And. truth to tell, I'm not surprised that Rogers's celebrity has faded. Much of his humor, whether heard on old radio broadcasts or read on the page, has held up no better than most topical humor, and some of his most celebrated sayings, robbed of context, can seem downright simpleminded. (His most famous saying, and I would say the most embarrassing, is the one carved on the base of the statue in the photo above.) Rogers was a very popular movie star in the first half of the 1930s, and John Ford, who directed him in three features, spoke of him warmly, but he was no actor, and his movies, at least the ones I've seen, are not much good. His early success in vaudeville as a fantastically skillful trick roper, documented in silent movies, is even more remote. So, Will Rogers is likely to be known today, more than eighty years after his death, less for his own accomplishments than as someone whose fame was once so great that his home state placed his statue in the U.S. Capitol's National Statuary Hall Collection.
If Disney fans are aware of Rogers, it may be mostly because he played polo with Walt and other people from the studio. (He was to have been caricatured as one of the players in Mickey's Polo Team, but he was replaced by Charlie Chaplin after his death in a 1935 plane crash in Alaska.) Despite Rogers's prominence as a polo player, there is no polo memorabilia on display at the Memorial, and nothing to link Walt Disney and Will Rogers. A docent me told that the Memorial does own one very ordinary polo-playing outfit, but that preserving it would be outrageously expensive, who knows why.
One of the Disney polo players—Roy Disney, I think, although I can't lay my hands on that quotation—spoke of Rogers coolly, as a rough and unpleasant competitor, but after visiting the Memorial I could understand why he might seem that way. The entrance hall at the Rogers Memorial is devoted to displays of mounted saddles, and a docent told me that after Rogers left Oklahma for New York and Los Angeles, he took a horse with him wherever he went. He was a man who was completely at home on a horse, and he surely regarded many of his fellow polo players as dilettantes.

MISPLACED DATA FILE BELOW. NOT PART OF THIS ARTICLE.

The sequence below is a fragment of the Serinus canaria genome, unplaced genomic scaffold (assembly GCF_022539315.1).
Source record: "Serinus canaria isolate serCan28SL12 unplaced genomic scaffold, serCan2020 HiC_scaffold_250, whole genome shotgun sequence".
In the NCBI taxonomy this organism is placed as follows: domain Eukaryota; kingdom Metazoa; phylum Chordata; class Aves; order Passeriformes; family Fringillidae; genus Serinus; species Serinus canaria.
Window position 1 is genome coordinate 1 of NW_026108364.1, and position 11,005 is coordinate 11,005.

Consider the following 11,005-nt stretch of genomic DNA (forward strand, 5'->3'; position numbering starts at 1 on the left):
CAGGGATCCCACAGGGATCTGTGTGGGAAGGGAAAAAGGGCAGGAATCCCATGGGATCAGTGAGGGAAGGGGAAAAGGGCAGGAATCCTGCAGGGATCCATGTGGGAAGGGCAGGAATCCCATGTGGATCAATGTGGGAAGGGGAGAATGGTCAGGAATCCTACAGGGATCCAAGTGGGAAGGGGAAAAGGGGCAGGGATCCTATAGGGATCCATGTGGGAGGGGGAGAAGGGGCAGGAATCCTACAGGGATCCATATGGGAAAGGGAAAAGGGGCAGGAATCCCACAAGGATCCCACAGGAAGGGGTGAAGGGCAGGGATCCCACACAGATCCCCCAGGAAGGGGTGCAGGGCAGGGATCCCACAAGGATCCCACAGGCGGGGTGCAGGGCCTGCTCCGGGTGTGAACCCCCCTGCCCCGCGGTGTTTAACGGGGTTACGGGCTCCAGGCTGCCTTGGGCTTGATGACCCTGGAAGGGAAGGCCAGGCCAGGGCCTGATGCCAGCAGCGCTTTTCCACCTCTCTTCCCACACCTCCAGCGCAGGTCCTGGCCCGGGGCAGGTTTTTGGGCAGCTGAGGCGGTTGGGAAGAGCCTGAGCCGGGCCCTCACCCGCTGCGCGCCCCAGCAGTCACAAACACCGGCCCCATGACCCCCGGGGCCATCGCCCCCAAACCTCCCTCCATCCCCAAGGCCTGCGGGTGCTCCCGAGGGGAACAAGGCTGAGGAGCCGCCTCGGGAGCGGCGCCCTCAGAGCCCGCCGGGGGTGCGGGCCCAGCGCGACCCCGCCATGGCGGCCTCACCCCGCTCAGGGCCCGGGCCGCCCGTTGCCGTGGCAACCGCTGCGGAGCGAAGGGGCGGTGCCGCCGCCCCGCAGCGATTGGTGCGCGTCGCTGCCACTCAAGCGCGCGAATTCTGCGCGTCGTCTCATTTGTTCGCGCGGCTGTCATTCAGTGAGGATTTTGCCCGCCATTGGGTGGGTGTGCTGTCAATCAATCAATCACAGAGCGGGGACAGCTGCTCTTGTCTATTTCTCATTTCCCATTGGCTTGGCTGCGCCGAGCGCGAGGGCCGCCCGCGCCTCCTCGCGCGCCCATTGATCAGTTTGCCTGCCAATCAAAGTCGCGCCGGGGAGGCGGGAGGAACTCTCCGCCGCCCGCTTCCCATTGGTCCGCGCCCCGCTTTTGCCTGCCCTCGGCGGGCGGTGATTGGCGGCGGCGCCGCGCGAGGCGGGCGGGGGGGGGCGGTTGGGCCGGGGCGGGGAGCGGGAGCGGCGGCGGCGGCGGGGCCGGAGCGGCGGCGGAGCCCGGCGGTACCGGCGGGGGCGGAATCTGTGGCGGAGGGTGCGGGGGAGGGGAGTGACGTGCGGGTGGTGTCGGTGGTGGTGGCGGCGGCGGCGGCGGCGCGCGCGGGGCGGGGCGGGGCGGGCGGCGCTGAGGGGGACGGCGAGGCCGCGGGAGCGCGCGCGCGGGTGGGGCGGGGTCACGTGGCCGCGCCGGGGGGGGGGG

From Christian Svenningsen: Actually, there is more to the story of Disney and Rogers. In fact, at one time, Walt was negotiating with Rogers to appear in one of the possibilities for Disney's first full-length feature film. He considered using Will Rogers as Rip Van Winkle interacting with animated characters. Walt sent some of his top Disney animators including Grim Natwick, Art Babbitt, and Bill Tytla to Rogers' Santa Monica ranch to sketch the popular comedian in action, but Rogers's untimely death put an end to the project.
MB replies: J.B. Kaufman mentions that visit to the Rogers ranch in the article titled "Before Snow White," published in 1992 in Film History (p. 161). The visit to the ranch had to do not with a possible Rip Van Winkle feature, as Kaufman suggests might have been the case, but with Mickey's Polo Team. Bill Tytla, in an April 29, 1935, letter to his family in New York (a copy is in the Canemaker Collection at NYU), wrote of visiting the Rogers ranch: "We're making a polo picture and I was to do some work in it—I'm not because I've got a lot of stuff in another picture. So Arthur [Babbitt] and a few of the boys besides myself were invited to Will Rogers' ranch a week ago Sunday [April 21, 1935]—and I was introduced to Spencer Tracy & Will Rogers... The purpose of this visit was to watch a little polo match on Rogers' private polo field—it was just as if some of the boys got together to play some golf on Sunday morning. ... Walt told me to ride one of his horses—which was like handing a kid an ice cream cone. Then he hinted at coming over to his club and trying a little scrimmage the follow[ing] Saturday—and sure enough he meant it. So that's what we did last Saturday." There's no mention of a Rip Van Winkle feature in Tytla's letter
[Posted June 2, 2016]